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LARGO — Several years of efforts to make headway in Tallahassee have yielded limited results for the city of Largo.

State appropriations have been scarce and the needle hasn’t moved much on the city’s legislative priorities. In fact, Largo commissioners say state representatives are trying harder than ever to undermine local governance.

In an attempt to change that, the city is bringing in some political muscle.

On Nov. 16, commissioners voted to approve a $180,000 contract with Ballard Partners, a bipartisan lobbying firm for state and federal advocacy services.

The firm will also help the city develop legislative agendas and provide regular updates to officials.

“I think this is a great opportunity for our city and this is a time to move Largo forward,” Vice Mayor Michael Smith said. “And I appreciate what this does. Some people think you can do it yourself but sometimes you need some assistance who are professionals on this.”

In recent years, the city has attempted to gain traction using the lobbying efforts of staff and commissioners. However, that tactic has failed to gain any state appropriations of late.

For this year’s legislative session, which starts Jan. 11, the city is seeking state funding for a project to upgrade boardwalks at McGough Nature Park and to add restrooms at Largo Central Park.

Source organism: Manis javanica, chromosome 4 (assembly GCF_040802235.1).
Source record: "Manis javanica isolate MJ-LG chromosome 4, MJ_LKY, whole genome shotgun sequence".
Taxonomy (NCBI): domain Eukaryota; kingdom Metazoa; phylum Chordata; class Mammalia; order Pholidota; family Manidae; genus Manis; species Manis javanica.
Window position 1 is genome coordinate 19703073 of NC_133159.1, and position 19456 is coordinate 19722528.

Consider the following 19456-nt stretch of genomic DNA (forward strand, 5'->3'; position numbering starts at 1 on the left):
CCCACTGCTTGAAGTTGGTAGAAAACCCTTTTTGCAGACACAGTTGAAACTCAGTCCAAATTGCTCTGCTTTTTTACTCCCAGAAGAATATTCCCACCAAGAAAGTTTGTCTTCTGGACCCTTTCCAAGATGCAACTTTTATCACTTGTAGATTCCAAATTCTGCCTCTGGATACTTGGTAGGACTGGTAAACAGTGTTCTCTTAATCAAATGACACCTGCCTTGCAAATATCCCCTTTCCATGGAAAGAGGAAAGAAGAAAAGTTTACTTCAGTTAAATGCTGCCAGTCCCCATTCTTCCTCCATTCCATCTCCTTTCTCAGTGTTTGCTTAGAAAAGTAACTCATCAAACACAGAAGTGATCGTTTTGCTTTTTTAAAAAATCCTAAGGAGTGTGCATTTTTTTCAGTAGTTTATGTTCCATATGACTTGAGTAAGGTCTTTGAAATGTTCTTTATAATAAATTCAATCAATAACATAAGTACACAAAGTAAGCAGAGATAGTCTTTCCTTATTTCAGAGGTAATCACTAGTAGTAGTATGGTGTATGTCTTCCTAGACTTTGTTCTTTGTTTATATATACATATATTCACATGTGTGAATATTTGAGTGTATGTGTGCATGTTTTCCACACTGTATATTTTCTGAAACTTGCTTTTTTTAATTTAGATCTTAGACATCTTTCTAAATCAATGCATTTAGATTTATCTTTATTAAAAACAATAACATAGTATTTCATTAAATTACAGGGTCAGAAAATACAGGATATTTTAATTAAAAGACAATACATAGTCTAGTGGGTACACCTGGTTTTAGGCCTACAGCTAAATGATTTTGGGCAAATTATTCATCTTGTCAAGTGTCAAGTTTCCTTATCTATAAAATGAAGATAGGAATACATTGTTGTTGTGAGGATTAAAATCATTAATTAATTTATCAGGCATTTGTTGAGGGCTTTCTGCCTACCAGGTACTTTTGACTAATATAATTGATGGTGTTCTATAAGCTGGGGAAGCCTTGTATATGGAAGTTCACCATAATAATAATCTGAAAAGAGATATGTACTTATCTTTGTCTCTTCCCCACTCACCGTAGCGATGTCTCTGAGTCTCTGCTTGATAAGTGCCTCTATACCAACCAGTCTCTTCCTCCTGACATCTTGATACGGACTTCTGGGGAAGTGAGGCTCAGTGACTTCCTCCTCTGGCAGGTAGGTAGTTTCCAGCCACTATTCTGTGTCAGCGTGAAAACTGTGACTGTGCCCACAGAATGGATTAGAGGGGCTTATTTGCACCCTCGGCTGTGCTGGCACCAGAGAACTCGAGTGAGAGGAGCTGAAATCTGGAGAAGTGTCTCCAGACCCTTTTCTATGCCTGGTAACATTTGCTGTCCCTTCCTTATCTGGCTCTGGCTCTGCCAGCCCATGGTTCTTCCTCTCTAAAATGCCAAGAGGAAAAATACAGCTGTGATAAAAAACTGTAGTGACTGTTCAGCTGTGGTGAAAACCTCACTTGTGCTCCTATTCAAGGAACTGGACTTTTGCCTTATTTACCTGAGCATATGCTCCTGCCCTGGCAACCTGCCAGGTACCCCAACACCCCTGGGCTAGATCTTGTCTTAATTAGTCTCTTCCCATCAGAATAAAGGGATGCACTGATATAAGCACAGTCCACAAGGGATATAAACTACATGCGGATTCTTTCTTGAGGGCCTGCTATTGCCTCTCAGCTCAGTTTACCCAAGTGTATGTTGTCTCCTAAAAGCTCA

Commissioner Jamie Robinson, who said he visits Tallahassee up to 10 times during each session, said appropriations are great, but there are more important matters at stake.

“That (appropriations) is not the goal of this,” he said. “This is the goal of trying to push forward our policies and our priorities in Tallahassee. We have to have a partner that is able to do that.”

Ana Cruz, managing partner of Ballard Partners, said her firm is that right partner.

“Appropriations are a large part of what we do, but we also are fierce advocates for many local and municipal cities and counties across the state of Florida,” said Cruz, who is the daughter of state Rep. Janet Cruz and partner of Tampa Mayor Jane Castor.

She’ll have her work cut out for her, according to officials around the county who say the Legislature has been chipping away at home rule for years.

For instance, the recently introduced Senate Bill 280 would require counties and municipalities to prepare a business impact statement before the adoption of any local ordinance.

Commissioner Eric Gerard said others are also concerning.

“My major concern is what’s happening to our ability to serve our citizens,” he said. “With every one of these new bills that they pass, our ability to protect our citizens and to keep our city going in the right direction is diminished. And this year is a very, very important year with some of the legislation up there.”

Cruz responded, “We are ready to dig in and help advocate on your behalf.”